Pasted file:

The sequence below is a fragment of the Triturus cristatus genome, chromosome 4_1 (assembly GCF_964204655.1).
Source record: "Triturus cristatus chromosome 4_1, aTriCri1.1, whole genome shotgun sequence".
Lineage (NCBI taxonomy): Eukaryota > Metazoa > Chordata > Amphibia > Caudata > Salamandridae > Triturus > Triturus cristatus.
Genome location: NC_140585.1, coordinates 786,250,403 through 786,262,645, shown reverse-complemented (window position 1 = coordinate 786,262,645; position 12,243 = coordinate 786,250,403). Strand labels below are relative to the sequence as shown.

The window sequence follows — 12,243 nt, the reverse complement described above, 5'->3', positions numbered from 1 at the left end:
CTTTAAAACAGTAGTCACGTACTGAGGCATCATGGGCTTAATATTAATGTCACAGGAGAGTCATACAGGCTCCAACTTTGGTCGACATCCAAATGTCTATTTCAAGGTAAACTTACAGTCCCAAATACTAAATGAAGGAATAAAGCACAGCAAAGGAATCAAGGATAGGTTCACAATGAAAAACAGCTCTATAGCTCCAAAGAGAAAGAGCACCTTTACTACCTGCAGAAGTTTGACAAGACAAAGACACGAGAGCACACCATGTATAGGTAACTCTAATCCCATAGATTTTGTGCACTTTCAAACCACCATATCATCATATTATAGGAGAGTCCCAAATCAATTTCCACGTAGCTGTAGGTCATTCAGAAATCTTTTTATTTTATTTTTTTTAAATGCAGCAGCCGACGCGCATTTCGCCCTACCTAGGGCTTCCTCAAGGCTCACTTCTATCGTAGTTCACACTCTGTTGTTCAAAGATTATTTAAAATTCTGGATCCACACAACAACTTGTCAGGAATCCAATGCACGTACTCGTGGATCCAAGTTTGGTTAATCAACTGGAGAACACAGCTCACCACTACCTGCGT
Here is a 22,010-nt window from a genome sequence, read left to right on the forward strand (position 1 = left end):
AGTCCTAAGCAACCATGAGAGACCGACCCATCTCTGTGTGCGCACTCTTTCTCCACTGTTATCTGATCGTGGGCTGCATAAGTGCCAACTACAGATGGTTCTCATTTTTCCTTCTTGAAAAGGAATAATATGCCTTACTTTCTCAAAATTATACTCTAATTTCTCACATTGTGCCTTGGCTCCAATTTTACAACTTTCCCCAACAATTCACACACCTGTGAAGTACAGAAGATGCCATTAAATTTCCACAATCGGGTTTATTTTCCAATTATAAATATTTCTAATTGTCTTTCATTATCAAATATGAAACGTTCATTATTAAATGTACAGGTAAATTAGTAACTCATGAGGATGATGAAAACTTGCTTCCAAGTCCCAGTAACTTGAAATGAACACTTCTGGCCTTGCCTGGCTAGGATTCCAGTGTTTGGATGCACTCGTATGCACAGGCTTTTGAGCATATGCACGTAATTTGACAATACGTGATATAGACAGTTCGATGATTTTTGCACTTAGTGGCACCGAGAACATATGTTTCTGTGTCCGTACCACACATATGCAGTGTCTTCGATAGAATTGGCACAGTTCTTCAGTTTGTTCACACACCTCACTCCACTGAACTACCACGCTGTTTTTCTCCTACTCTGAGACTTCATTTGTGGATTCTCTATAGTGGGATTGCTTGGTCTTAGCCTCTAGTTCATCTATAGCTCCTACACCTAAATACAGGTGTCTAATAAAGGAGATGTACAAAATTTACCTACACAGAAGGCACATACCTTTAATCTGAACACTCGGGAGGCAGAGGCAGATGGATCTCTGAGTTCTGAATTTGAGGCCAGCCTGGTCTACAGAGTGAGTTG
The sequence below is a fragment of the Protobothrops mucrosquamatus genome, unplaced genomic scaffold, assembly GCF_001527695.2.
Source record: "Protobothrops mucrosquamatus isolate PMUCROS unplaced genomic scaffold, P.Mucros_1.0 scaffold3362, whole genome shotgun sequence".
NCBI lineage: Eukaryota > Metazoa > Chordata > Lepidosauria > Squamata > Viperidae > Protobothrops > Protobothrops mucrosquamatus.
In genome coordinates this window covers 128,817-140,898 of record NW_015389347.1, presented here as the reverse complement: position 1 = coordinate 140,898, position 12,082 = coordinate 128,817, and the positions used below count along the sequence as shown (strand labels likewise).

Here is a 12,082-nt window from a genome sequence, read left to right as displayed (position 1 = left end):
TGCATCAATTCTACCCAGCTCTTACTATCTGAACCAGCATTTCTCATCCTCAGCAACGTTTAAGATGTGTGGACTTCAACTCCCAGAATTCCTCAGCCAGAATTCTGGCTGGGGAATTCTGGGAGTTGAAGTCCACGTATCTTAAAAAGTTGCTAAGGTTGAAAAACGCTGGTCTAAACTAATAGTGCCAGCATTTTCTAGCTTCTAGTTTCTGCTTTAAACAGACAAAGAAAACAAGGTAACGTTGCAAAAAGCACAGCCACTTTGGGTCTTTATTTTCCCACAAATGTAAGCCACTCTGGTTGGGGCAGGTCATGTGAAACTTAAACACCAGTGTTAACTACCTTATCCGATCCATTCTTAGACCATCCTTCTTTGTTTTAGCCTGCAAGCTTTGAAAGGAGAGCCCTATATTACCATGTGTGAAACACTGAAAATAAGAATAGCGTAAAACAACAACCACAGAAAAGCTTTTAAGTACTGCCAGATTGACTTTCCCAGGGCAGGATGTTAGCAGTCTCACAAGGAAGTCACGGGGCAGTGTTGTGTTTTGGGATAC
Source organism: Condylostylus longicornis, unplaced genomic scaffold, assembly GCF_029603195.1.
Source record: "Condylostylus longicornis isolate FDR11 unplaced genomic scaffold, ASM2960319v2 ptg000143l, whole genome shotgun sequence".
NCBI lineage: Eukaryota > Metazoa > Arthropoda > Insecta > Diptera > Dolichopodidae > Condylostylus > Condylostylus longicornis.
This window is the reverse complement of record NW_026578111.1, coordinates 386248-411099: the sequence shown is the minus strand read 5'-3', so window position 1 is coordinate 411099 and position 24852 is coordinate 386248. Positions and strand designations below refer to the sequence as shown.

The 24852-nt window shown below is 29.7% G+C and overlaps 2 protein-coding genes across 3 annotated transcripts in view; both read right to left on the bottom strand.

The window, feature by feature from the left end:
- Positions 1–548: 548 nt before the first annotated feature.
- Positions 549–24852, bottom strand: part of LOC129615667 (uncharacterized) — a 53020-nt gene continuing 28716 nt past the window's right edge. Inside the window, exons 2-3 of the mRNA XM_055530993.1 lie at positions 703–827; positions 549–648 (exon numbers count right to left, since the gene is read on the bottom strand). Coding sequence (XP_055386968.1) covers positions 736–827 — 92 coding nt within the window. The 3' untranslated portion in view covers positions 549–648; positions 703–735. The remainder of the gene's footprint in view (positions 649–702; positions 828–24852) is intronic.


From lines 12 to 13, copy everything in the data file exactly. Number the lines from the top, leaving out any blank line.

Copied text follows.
In genome coordinates this window covers 128,817-140,898 of record NW_015389347.1, presented here as the reverse complement: position 1 = coordinate 140,898, position 12,082 = coordinate 128,817, and the positions used below count along the sequence as shown (strand labels likewise).

Here is a 12,082-nt window from a genome sequence, read left to right as displayed (position 1 = left end):